TDmonthly Magazine!
July 2004 | Vol. III - No. 7


Customer Service: Does One-on-One Contact Really Sell?



Internet stores will never replace brick and mortar. An average customer touches merchandise before purchase and needs direct contact with a retailer, but the Internet crosses distance barriers and draw unlimited sales. Beverly Kranz, owner of Collector´s Ink, a comic book store in Chico, California, believes customers want personalized service and comments, "While they may use the Internet to gain information about an item or series, there is a very real benefit to talking with a real person, face-to-face, especially if that person shares your love of the medium."


Is one-on-one contact essential to make a sale?

Doug Dressler, an associate for The Train Station , a model train retailer in Mountain Lakes, New Jersey, emphasizes patience. He remarks, "The average sale takes anywhere from ten minutes to a half hour, but it can go a lot longer than that.” Despite drawbacks inherent in working on the Internet, the trend is global for new entrepreneurs. Diana J. Yano, owner of and , based in Patchogue , New York , since 2001 [Editor's note: these sites are now defunct 6/13/08], agrees that retail has been depersonalized, but knows how to close distance between computers. Her customers are divided between those who acquire for casual display and those who meet the rigid requirements of the collector.

"This latter group requires and demands a high order of customer service to complete the purchase," Yano explains. "It is not unusual for us to hold the doll or action figure physically and describe the doll and condition of the box in great detail."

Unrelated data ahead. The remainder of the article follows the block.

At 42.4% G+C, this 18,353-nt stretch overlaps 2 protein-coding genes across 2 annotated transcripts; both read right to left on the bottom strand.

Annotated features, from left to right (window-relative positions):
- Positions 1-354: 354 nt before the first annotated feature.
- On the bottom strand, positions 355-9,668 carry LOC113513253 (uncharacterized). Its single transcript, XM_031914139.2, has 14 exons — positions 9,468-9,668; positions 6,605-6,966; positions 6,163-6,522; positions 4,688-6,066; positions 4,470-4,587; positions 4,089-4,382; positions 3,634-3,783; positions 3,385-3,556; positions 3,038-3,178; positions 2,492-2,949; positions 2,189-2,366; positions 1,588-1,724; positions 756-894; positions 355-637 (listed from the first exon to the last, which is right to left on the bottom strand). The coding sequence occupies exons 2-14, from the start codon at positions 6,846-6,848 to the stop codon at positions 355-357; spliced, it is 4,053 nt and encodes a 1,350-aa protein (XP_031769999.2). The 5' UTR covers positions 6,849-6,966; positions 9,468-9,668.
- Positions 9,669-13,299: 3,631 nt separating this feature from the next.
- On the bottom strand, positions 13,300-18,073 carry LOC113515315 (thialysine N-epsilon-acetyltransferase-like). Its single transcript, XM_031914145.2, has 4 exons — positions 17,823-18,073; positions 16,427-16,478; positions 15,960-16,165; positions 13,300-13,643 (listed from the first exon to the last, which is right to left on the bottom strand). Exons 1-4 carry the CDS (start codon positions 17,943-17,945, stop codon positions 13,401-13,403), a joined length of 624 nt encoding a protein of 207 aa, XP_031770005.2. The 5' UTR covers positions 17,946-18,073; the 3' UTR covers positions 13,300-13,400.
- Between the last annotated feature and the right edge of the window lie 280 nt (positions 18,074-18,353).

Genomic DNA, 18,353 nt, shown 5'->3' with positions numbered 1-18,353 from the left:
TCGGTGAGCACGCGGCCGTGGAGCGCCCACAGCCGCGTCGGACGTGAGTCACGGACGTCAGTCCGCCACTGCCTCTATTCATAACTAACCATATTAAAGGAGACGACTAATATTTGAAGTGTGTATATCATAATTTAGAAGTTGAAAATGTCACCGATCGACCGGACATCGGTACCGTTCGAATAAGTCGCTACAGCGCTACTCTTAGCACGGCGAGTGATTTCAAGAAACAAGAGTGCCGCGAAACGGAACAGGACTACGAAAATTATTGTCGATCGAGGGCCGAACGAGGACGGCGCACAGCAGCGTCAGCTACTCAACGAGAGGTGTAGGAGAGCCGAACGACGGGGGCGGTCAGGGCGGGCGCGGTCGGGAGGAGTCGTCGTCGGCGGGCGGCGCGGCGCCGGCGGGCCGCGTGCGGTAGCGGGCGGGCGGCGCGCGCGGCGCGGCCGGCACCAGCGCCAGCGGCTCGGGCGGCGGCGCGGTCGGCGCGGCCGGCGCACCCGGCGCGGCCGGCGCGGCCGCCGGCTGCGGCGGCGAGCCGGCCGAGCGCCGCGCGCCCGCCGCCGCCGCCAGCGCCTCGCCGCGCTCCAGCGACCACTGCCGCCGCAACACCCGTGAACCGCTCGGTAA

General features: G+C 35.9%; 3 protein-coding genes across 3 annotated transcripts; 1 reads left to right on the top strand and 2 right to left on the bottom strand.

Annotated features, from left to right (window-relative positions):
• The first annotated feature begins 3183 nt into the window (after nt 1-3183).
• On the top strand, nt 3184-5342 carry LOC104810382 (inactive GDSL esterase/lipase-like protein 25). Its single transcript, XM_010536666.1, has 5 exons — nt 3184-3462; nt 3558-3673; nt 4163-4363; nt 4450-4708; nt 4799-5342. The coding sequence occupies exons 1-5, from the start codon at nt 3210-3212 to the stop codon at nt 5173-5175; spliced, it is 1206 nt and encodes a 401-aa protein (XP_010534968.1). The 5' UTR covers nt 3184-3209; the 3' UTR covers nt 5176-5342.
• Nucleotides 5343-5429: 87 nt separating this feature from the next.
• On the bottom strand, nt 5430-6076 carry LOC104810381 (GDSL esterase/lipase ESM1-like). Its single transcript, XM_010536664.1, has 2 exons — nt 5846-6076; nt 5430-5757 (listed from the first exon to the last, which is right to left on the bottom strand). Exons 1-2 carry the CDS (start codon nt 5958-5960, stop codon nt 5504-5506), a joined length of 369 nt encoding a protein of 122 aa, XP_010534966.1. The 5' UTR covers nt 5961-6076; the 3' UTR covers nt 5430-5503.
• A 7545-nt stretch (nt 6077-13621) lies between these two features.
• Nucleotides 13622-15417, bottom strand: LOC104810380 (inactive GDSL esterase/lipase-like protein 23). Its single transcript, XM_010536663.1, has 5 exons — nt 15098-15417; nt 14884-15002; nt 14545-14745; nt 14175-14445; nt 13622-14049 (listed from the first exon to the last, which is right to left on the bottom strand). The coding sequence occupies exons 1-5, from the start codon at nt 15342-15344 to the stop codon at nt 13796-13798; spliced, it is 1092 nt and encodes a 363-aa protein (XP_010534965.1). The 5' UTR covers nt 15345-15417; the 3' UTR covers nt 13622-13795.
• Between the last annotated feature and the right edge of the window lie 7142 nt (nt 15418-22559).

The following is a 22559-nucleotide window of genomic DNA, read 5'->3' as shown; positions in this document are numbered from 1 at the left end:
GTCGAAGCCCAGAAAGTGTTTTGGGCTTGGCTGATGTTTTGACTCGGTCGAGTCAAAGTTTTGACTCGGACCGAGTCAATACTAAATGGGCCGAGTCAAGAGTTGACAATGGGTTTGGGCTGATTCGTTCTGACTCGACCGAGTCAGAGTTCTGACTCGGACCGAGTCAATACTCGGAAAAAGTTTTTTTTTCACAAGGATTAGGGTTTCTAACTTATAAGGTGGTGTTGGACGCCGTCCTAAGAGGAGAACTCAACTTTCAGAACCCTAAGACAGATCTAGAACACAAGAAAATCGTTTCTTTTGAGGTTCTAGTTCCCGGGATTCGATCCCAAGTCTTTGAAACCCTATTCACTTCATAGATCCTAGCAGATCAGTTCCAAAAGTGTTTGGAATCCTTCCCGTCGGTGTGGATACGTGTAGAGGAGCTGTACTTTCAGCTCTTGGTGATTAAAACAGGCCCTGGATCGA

Some customers need more attention, even when it comes to e-purchasing. "Overall, our direct, one-on-one contact with customers, I estimate would be in the 25 to 35 percent range. As in any retail environment, an indecisive e-customer may require a generous share of handholding. We have on rare occasion hand-delivered local orders and have entertained a client at our home office due to the variations of dolls specific to military figures."

Sales techniques on the Internet are similar to the cheery hello and offer of assistance used in person. Yano says, "Ignoring a customer´s a huge mistake. It is essentially saying that you have no interest. Another misstep, such as not taking the request seriously, providing false or inaccurate information or not offering a timely response can ring the death knell for the sale and a quick exit by the customer. How you respond to an initial correspondence will either make or break the decision of the customer to pursue the collectible through your site."

According to Yano, following these ten practical tips will assure success with customers:

1. Make your website entertaining

2. Answer all email promptly

3. Include special offers such as free shipping, complimentary gift-wrapping, or free bonus items

4. Display your phone number and make certain the person answering is trained in dealing with the public

5. Be polite and patient. Lack of social skills can devastate a business

6. Enclose a business card, a promotional handout, or some form of personalized acknowledgement and gift to preferred customers

7. Follow-up when an order is shipped, providing a tracking number

8. Email announcements of new items with coupon offers

9. Include a postcard or mailer with all purchases

10. Add a personal thank you note to a package and mention related merchandise

Yano offers a special warning to Internet stores. "If you´re shortsighted in your response or lack of one, you have already set the stage for an unhappy potential customer. Even though you are Internet-based, word travels. Being unresponsive or providing unsatisfactory service spreads through the e-community rapidly."

Writer's Bio: Julia Ann Charpentier is a Milwaukee-based freelance writer and an editor for book publishers. Read more articles by this author


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